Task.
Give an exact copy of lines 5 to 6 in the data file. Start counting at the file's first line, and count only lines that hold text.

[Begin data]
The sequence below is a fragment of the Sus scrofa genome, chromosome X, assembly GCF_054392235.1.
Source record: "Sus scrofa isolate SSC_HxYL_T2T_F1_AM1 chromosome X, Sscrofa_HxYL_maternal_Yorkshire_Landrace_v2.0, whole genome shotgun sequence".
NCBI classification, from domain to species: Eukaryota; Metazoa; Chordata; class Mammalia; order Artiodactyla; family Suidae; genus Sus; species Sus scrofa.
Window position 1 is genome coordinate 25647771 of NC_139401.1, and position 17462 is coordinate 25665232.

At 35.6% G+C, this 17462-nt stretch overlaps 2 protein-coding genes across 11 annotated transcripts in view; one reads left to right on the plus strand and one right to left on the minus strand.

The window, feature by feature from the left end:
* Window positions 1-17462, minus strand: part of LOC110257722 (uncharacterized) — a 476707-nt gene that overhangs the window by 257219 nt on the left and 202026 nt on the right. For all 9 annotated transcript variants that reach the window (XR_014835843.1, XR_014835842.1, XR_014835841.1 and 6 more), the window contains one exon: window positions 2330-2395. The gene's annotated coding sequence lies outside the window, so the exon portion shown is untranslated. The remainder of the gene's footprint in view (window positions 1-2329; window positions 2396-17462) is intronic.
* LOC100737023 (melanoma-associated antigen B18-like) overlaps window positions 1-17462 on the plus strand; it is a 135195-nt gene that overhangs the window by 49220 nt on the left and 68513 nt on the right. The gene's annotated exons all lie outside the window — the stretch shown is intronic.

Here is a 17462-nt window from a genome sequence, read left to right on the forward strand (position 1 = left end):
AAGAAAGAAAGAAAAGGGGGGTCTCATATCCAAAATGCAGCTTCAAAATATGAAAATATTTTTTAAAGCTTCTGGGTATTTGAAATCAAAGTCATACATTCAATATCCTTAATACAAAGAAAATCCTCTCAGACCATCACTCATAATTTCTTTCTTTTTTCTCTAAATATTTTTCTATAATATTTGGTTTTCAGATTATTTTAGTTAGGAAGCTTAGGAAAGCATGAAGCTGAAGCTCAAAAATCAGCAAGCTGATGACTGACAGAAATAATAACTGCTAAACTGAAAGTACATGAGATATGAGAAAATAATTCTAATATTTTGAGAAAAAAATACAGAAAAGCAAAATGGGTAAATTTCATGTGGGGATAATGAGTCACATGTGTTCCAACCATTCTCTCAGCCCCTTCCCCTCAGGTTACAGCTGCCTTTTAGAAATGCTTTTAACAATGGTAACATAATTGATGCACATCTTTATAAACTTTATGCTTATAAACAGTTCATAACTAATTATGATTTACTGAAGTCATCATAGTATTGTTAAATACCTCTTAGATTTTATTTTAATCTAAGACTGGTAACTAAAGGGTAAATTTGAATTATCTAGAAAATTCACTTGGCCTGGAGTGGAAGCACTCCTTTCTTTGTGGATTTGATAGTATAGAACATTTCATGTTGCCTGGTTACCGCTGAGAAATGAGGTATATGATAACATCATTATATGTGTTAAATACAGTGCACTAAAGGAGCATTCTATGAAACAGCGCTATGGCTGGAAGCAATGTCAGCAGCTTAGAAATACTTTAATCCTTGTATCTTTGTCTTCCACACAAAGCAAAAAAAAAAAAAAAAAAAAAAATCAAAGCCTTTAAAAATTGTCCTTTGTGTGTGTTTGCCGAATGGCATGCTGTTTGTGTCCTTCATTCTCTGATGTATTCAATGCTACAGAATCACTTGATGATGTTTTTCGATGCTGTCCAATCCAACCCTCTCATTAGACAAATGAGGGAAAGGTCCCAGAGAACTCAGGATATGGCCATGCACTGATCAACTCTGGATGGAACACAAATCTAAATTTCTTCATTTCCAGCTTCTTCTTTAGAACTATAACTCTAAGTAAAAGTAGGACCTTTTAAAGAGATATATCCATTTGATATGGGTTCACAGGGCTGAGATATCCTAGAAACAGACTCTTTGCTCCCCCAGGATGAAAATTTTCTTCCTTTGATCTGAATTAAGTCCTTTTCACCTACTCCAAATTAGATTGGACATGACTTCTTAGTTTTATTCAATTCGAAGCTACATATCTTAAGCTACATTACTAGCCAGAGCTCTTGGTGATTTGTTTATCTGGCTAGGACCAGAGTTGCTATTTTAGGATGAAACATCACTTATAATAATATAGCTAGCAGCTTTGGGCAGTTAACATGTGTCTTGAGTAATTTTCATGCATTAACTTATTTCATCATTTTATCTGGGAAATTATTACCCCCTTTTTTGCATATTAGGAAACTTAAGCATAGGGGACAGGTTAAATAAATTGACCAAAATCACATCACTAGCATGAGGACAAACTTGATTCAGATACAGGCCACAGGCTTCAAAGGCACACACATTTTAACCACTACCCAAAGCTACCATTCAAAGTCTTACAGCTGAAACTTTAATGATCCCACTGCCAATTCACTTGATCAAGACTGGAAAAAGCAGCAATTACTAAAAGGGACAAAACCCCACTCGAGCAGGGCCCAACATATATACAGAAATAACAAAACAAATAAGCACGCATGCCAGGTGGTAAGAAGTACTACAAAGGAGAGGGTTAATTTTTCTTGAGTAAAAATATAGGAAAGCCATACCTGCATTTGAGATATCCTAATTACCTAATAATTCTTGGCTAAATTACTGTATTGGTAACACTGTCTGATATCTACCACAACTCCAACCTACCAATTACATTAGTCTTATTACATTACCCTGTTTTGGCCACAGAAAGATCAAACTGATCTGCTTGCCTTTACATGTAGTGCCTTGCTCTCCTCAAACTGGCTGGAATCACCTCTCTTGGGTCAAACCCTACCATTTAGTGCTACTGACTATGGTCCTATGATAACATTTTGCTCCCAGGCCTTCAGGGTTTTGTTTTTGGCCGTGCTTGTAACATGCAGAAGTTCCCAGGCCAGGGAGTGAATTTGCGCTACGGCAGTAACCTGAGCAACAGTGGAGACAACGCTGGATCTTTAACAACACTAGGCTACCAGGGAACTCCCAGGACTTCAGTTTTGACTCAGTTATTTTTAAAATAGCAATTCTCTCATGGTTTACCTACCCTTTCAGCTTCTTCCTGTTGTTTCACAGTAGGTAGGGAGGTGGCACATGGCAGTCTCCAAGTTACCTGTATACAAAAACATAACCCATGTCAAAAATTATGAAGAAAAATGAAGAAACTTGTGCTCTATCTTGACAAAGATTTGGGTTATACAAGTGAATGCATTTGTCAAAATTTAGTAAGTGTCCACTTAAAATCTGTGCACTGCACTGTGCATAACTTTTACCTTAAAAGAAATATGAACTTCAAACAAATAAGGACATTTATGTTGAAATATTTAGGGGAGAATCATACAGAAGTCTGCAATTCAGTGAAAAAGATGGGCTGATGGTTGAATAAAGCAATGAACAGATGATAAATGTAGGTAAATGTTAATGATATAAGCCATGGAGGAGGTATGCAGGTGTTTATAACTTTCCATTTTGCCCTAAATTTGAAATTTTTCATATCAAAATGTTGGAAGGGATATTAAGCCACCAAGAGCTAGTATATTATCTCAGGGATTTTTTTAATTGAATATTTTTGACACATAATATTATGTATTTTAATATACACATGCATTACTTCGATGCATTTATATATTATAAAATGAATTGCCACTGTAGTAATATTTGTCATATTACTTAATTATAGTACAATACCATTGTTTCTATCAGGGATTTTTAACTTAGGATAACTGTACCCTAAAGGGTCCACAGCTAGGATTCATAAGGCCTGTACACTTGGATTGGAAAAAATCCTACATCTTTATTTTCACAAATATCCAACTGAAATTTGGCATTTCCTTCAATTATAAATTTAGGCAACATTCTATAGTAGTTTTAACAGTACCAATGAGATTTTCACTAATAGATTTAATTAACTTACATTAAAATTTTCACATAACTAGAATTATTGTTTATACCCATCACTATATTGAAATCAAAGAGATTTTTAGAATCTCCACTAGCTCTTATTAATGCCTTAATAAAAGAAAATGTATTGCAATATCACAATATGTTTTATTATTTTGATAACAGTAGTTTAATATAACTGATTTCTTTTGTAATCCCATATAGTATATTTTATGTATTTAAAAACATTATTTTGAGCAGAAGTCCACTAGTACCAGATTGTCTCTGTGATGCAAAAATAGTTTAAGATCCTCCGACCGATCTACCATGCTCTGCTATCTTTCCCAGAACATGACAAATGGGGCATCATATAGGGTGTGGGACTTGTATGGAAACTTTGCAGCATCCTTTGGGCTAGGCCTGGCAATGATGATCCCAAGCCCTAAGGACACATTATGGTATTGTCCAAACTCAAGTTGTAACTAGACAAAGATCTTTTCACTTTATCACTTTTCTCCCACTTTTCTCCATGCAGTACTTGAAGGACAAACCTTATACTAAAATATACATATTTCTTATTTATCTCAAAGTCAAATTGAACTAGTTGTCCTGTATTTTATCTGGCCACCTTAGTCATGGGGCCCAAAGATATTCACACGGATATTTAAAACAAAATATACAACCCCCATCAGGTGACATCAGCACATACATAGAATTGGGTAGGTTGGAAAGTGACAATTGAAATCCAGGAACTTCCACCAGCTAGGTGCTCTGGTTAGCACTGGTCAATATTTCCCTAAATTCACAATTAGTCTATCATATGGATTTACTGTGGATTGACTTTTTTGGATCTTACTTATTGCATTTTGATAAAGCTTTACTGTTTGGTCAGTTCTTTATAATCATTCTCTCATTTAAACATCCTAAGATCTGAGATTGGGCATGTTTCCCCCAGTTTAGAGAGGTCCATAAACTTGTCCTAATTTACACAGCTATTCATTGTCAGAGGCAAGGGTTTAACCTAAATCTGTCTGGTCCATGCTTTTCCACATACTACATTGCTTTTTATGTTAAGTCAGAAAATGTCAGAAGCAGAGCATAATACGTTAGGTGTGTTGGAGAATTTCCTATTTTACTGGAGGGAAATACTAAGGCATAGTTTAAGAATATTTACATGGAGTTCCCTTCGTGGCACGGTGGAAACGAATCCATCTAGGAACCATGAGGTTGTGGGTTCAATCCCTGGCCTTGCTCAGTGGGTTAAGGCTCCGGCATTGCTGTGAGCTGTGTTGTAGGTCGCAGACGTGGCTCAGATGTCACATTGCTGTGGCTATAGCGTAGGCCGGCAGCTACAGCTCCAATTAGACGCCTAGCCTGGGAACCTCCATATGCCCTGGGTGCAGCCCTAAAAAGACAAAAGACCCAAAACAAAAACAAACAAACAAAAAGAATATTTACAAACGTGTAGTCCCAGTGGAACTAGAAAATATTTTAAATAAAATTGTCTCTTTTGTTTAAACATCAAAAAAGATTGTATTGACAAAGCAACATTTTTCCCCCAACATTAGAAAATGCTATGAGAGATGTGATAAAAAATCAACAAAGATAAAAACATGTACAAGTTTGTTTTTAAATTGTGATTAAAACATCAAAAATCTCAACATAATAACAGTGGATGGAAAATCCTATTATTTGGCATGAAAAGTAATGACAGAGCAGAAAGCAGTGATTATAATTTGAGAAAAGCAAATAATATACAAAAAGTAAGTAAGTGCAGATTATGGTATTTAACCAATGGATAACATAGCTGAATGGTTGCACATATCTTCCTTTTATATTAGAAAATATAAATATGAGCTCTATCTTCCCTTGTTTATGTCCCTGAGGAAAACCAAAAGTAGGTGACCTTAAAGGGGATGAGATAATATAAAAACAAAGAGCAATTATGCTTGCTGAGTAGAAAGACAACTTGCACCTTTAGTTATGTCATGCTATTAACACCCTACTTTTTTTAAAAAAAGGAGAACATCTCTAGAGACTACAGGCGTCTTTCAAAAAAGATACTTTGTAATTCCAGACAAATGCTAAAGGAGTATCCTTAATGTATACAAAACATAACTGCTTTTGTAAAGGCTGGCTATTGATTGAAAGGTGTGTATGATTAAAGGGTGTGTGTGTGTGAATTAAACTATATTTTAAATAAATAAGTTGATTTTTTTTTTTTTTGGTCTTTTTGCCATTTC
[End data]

At 35.6% G+C, this 17462-nt stretch overlaps 2 protein-coding genes across 11 annotated transcripts in view; one reads left to right on the plus strand and one right to left on the minus strand.

The window, feature by feature from the left end: